I recently finished writing my novel. I suppose “finished” is a relative term. No doubt there will be rewrites in the weeks ahead. But for now, it’s just the two of us. I like to cuddle with my novel at night, laying gentle kisses across its pages and whispering, “You complete me.”
Okay, I’m exaggerating. But the truth is that I’ve become emotionally attached to my book. I spent a lot of one-on-one time with it over the past four years. I came to care deeply about the characters and story. I thought about the book. All. The. Fricking. Time. Now that I’m done, I can’t stop going back to it. That ending? Perfection. That bit of dialogue in Chapter 8? Stunning. And don’t get me started on that simile on page 44. No one has ever described acne so profoundly.
The problem with all this is that it prevents me from seeing my book objectively. I’m too attached. Too proud that I actually wrote the damn thing. Eventually, I’ll have to emotionally detach myself from the book. I’ll need to second-guess my creative decisions. Turn a critical eye towards it. I’ll have to pay attention to what other people think – the good and the bad.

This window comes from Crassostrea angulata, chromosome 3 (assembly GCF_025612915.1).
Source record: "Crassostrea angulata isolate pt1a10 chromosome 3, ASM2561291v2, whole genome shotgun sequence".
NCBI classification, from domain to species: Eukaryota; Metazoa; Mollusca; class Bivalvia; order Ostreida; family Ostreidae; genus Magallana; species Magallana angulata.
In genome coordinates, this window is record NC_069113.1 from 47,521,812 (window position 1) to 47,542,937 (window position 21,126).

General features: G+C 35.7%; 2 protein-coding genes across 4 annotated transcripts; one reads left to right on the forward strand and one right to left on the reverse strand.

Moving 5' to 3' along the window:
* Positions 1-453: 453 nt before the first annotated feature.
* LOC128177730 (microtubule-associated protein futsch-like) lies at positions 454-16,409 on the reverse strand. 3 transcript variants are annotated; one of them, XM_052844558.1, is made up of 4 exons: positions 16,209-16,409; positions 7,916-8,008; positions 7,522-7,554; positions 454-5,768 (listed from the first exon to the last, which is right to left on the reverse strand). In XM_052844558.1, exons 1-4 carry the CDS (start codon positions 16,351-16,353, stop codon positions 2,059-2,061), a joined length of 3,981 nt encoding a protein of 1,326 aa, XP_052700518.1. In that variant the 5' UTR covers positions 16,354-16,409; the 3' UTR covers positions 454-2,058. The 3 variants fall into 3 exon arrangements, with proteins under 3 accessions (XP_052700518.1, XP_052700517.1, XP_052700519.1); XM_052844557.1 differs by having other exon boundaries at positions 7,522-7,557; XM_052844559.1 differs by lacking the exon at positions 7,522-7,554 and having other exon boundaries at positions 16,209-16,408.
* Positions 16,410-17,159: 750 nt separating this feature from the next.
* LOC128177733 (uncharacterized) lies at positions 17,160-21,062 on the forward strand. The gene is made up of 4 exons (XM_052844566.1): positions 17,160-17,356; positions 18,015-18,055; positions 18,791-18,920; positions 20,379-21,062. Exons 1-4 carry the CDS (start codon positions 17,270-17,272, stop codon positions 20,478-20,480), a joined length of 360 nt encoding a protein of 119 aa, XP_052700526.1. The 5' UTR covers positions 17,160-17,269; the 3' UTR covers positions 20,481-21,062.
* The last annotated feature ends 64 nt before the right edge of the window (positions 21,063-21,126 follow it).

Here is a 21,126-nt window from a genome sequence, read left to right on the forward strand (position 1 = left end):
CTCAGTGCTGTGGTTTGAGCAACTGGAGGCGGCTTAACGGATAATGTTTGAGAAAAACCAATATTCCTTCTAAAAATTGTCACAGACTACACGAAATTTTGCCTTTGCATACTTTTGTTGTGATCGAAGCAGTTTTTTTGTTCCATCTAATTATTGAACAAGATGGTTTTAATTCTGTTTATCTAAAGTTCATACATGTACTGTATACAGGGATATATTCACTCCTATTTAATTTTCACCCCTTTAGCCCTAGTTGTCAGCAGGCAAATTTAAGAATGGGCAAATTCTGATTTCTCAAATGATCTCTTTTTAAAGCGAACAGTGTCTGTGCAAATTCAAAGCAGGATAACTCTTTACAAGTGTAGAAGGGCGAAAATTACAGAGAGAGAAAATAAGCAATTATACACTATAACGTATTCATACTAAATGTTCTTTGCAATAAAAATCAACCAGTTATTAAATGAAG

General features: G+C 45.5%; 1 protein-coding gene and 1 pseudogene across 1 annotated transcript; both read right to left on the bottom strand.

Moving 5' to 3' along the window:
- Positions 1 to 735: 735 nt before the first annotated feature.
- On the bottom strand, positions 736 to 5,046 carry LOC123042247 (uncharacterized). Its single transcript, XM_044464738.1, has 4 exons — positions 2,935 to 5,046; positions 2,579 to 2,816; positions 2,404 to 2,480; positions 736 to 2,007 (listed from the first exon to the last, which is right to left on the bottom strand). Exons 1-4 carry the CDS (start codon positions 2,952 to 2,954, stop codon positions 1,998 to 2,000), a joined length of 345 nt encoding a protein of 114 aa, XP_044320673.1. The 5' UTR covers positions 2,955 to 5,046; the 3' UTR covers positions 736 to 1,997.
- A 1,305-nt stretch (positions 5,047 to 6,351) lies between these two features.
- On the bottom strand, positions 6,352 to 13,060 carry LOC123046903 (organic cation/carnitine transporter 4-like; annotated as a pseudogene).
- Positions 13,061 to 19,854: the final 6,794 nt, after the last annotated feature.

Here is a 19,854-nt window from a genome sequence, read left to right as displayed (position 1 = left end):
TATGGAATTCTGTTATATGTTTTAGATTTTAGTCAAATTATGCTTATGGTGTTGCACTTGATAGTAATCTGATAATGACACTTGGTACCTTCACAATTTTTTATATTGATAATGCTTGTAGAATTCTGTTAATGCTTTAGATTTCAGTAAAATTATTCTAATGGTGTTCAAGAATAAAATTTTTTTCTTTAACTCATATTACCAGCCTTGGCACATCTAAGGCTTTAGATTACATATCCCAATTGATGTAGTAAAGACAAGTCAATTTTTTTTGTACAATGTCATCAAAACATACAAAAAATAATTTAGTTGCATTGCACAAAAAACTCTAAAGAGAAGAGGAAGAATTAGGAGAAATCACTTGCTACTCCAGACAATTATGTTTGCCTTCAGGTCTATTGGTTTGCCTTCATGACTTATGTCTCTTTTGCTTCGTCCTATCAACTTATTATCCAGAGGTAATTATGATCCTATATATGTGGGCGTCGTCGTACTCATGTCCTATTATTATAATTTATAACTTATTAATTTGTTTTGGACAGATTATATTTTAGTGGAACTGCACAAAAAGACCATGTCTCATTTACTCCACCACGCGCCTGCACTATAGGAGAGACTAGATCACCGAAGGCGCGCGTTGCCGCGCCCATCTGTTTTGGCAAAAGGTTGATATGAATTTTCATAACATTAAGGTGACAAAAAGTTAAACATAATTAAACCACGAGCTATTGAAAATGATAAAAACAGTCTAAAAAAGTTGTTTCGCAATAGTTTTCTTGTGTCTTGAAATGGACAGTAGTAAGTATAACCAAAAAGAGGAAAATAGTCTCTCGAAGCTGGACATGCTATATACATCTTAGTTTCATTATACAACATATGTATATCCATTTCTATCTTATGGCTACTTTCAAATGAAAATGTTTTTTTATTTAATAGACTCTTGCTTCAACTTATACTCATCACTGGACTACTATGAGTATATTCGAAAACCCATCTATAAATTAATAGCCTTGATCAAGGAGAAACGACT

In other words, I’ll have to break up with my book. That’s the only way I’ll be able to gain perspective on its strengths and weaknesses. I’ll need to get my ego out of the way so that my book can take on a life of its own – independent of me. (I’m already getting misty.)
Writing a book is a huge accomplishment. So don’t deny yourself a little love affair. Bask in the afterglow. Go for long walks together on the beach. Spoon. Just remember that, at some point down the road, the honeymoon will have to end.
That doesn’t mean you can’t love your book. It just means you can’t be in love with your book. Understanding the difference will help you take your writing to the next level.